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Letters From Abroad: Two hours from terror

Kelsey Morgan, Contributor

On Tuesday morning, I was sitting in a four-hour long intensive class. Like the good attentive student I am, I was paying more attention to Twitter than to the lecture.
That’s when I saw the first tweet about an explosion at the Brussels I immediately switched over to Google to find an article with more details but found nothing. I realized the first tweets about the incident had been sent within the last half hour, and I realized I was about to watch something terrible unfold.
My first thought went to a friend of mine who I knew had a connecting flight in Brussels that morning. Naturally, she was the first person I sent a message to. I found out a few hours later that she was about to land in Brussels when the explosion happened, so the plane changed courses and landed somewhere outside of the city.
I kept up with the status of the attacks on Twitter and various news sites with live updates. I got back to my room after class and started live streaming the news, searching Google and checking my emails. In my room, I was waiting for an email from the Clemson Abroad office or the US Embassy. I was waiting for President Obama to make a statement and waiting to hear if there was a threat in Paris, if I needed to stay where I was or avoid the city.
I was just sitting there waiting for someone to tell me what to do or how to feel. Just as a point of reference, Paris is about two and half hours away from Brussels by train. A lot was running through my mind. An airport had been attacked, a metro station had been attacked and a city had been attacked. But not just any city — the capital of Europe, the headquarters for the European Union, a city I was in just a month ago.
Since I’ve been old enough to understand the gravity of terror attacks, the closest one to me geographically was the San Bernardino shooting last December. That was almost 2,500 miles away at the time. This is the first time in my life that I’ve been only two hours from terror. This is the first time in my life that I’ve had to think through which of my friends are in Europe and which of them could be near Brussels. This is the first time in my life that I’m living in a city that has experienced an awful terrorist attack within the last four months –– a city that could very easily be targeted again.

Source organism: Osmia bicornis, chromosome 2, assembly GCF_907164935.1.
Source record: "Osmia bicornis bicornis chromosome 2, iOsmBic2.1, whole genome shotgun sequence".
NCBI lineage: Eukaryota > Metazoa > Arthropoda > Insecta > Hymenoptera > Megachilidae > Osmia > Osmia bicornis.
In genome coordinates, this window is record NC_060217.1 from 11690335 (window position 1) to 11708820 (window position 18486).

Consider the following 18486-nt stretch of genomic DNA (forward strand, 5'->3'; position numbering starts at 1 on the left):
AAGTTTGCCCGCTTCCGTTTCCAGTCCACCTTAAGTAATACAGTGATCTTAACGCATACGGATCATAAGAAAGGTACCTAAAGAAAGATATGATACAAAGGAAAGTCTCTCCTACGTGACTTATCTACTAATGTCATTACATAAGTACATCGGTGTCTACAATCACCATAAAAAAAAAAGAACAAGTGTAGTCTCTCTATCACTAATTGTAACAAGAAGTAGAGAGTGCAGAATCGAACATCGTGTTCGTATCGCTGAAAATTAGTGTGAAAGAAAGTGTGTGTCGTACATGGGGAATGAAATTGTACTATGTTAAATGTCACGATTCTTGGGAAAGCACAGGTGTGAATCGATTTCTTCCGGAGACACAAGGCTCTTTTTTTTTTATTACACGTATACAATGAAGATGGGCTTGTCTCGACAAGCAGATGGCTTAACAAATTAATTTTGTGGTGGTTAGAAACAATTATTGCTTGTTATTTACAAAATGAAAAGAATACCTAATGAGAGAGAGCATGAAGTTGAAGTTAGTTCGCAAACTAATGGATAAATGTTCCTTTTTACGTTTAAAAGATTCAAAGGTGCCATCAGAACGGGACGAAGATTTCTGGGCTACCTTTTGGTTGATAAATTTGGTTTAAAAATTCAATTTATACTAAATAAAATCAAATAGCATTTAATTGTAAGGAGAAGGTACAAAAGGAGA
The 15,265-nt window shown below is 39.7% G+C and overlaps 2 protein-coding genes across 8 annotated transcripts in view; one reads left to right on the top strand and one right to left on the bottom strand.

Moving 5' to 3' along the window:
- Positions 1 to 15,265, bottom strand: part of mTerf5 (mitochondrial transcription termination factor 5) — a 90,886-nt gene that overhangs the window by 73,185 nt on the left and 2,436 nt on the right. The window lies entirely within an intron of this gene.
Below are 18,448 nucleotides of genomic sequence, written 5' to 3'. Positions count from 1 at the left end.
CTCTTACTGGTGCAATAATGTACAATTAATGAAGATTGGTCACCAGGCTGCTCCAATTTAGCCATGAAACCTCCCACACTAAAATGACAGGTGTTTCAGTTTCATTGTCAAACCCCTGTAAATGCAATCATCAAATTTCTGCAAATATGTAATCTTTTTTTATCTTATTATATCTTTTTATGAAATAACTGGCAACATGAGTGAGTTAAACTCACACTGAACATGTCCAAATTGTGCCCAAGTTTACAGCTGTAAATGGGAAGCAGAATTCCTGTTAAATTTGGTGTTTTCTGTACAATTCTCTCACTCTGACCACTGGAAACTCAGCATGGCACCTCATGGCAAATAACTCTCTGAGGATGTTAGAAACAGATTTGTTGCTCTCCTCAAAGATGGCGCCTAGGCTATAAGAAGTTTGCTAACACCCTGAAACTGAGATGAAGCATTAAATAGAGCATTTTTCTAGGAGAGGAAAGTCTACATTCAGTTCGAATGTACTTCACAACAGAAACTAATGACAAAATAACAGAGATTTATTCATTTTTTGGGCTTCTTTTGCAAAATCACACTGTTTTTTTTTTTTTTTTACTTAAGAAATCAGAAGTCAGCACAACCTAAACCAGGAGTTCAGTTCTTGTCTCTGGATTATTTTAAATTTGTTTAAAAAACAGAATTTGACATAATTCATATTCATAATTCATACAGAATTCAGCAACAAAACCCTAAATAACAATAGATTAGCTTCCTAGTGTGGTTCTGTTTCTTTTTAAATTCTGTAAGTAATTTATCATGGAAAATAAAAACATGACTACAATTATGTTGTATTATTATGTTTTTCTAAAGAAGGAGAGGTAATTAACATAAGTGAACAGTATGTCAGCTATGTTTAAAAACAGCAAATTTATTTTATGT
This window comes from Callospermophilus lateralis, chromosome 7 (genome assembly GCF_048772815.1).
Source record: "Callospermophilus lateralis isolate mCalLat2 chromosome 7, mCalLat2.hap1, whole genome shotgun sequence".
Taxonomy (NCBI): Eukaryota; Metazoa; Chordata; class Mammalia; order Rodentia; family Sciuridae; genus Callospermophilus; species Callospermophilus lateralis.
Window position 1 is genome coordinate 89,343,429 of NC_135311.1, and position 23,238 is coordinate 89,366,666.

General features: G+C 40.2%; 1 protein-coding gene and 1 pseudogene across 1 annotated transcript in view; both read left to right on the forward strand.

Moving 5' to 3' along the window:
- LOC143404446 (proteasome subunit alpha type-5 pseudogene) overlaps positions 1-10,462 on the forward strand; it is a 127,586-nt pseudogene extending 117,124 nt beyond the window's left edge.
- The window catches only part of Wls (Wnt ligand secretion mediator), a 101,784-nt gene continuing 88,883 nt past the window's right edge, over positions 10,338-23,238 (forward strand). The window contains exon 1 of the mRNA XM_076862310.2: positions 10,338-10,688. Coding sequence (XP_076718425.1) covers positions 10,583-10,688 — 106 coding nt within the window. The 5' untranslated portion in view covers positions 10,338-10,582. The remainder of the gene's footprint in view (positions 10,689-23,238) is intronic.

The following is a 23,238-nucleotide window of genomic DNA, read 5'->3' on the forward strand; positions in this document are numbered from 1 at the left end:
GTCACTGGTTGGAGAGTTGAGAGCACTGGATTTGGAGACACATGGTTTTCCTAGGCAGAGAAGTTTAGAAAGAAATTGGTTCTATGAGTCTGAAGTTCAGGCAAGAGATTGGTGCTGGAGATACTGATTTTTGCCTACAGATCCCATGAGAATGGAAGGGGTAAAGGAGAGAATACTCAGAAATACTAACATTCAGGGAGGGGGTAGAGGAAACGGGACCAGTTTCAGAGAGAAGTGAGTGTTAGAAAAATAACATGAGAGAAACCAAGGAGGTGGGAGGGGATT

The Gare du Nord metro station in Paris was evacuated when an abandoned suitcase was discovered. A couple of hours later, it was reopened when authorities determined there was not a threat. Before Tuesday, I was telling someone how crazy it was that despite the November attacks, I wasn’t afraid of coming here. Now, despite how much I want to go see the Eiffel Tower shining in the colors of the Belgian flag, I’m too afraid to get on the metro. 
As far as Clemson goes, I’ve received several emails from my program director and the study abroad office checking on my location and safety. As far as Paris goes, the state of emergency has been extended until May 26. Before today, that hasn’t meant much to me; since I’ve been here, you would never have realized Paris was in a state of emergency. Life here continues to move on, just as it does anywhere. So I am safe, and I am thankful that I was not in the midst of the attacks. And no, I haven’t once had second thoughts about coming to Paris. My thoughts and prayer are with those who have been affected by the attacks.
Paris stood strong in the face of terror, and I know Brussels will too. 
 Je suis Bruxelles.
­­–– Kelsey

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